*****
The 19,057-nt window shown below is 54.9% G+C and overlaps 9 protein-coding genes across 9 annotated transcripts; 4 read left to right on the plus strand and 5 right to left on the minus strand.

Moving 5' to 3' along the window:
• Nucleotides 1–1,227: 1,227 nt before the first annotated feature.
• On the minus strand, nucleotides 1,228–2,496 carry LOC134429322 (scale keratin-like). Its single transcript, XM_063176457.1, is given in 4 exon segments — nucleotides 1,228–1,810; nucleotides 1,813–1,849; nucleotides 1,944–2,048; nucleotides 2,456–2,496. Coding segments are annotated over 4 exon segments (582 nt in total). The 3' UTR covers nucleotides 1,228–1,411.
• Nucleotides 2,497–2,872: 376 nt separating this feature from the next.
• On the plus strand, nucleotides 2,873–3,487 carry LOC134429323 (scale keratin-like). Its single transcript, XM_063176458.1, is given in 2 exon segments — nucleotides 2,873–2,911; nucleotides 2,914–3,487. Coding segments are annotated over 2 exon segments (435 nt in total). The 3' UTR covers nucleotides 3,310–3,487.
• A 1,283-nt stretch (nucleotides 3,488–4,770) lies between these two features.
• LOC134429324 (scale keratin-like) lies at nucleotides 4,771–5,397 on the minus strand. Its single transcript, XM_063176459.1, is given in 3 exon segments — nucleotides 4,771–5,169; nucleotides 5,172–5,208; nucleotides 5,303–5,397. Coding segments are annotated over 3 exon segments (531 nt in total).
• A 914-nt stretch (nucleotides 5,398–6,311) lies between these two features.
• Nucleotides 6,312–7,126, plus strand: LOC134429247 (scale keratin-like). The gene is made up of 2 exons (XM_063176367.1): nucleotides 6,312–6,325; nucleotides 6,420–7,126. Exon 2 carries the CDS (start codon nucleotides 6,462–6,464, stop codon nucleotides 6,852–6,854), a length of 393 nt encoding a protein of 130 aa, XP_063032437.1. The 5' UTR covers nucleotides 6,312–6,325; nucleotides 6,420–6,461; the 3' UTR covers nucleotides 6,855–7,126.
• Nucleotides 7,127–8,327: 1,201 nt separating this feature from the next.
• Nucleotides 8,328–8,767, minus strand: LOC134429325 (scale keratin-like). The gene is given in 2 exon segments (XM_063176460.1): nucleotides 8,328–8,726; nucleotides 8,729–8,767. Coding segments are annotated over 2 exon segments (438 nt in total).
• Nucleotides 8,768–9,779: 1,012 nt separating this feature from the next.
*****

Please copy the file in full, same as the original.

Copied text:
The 19,057-nt window shown below is 54.9% G+C and overlaps 9 protein-coding genes across 9 annotated transcripts; 4 read left to right on the plus strand and 5 right to left on the minus strand.

Moving 5' to 3' along the window:
• Nucleotides 1–1,227: 1,227 nt before the first annotated feature.
• On the minus strand, nucleotides 1,228–2,496 carry LOC134429322 (scale keratin-like). Its single transcript, XM_063176457.1, is given in 4 exon segments — nucleotides 1,228–1,810; nucleotides 1,813–1,849; nucleotides 1,944–2,048; nucleotides 2,456–2,496. Coding segments are annotated over 4 exon segments (582 nt in total). The 3' UTR covers nucleotides 1,228–1,411.
• Nucleotides 2,497–2,872: 376 nt separating this feature from the next.
• On the plus strand, nucleotides 2,873–3,487 carry LOC134429323 (scale keratin-like). Its single transcript, XM_063176458.1, is given in 2 exon segments — nucleotides 2,873–2,911; nucleotides 2,914–3,487. Coding segments are annotated over 2 exon segments (435 nt in total). The 3' UTR covers nucleotides 3,310–3,487.
• A 1,283-nt stretch (nucleotides 3,488–4,770) lies between these two features.
• LOC134429324 (scale keratin-like) lies at nucleotides 4,771–5,397 on the minus strand. Its single transcript, XM_063176459.1, is given in 3 exon segments — nucleotides 4,771–5,169; nucleotides 5,172–5,208; nucleotides 5,303–5,397. Coding segments are annotated over 3 exon segments (531 nt in total).
• A 914-nt stretch (nucleotides 5,398–6,311) lies between these two features.
• Nucleotides 6,312–7,126, plus strand: LOC134429247 (scale keratin-like). The gene is made up of 2 exons (XM_063176367.1): nucleotides 6,312–6,325; nucleotides 6,420–7,126. Exon 2 carries the CDS (start codon nucleotides 6,462–6,464, stop codon nucleotides 6,852–6,854), a length of 393 nt encoding a protein of 130 aa, XP_063032437.1. The 5' UTR covers nucleotides 6,312–6,325; nucleotides 6,420–6,461; the 3' UTR covers nucleotides 6,855–7,126.
• Nucleotides 7,127–8,327: 1,201 nt separating this feature from the next.
• Nucleotides 8,328–8,767, minus strand: LOC134429325 (scale keratin-like). The gene is given in 2 exon segments (XM_063176460.1): nucleotides 8,328–8,726; nucleotides 8,729–8,767. Coding segments are annotated over 2 exon segments (438 nt in total).
• Nucleotides 8,768–9,779: 1,012 nt separating this feature from the next.